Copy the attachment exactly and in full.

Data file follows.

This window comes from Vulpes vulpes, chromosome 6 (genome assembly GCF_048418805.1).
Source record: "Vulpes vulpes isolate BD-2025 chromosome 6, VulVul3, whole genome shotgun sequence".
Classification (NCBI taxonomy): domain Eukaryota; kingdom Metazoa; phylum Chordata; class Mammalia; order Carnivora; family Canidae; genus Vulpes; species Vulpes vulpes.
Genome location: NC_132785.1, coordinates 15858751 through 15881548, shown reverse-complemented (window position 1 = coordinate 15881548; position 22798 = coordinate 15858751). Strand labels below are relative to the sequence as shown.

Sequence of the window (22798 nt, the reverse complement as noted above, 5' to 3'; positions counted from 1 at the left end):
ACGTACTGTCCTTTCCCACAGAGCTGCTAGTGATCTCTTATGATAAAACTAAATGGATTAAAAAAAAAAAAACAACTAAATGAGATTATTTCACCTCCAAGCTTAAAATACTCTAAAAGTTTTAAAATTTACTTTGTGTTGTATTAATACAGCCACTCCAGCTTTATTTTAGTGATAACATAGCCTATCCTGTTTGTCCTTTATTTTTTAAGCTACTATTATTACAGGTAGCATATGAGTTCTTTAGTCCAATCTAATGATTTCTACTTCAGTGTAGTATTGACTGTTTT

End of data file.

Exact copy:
This window comes from Vulpes vulpes, chromosome 6 (genome assembly GCF_048418805.1).
Source record: "Vulpes vulpes isolate BD-2025 chromosome 6, VulVul3, whole genome shotgun sequence".
Classification (NCBI taxonomy): domain Eukaryota; kingdom Metazoa; phylum Chordata; class Mammalia; order Carnivora; family Canidae; genus Vulpes; species Vulpes vulpes.
Genome location: NC_132785.1, coordinates 15858751 through 15881548, shown reverse-complemented (window position 1 = coordinate 15881548; position 22798 = coordinate 15858751). Strand labels below are relative to the sequence as shown.

Sequence of the window (22798 nt, the reverse complement as noted above, 5' to 3'; positions counted from 1 at the left end):
ACGTACTGTCCTTTCCCACAGAGCTGCTAGTGATCTCTTATGATAAAACTAAATGGATTAAAAAAAAAAAAACAACTAAATGAGATTATTTCACCTCCAAGCTTAAAATACTCTAAAAGTTTTAAAATTTACTTTGTGTTGTATTAATACAGCCACTCCAGCTTTATTTTAGTGATAACATAGCCTATCCTGTTTGTCCTTTATTTTTTAAGCTACTATTATTACAGGTAGCATATGAGTTCTTTAGTCCAATCTAATGATTTCTACTTCAGTGTAGTATTGACTGTTTT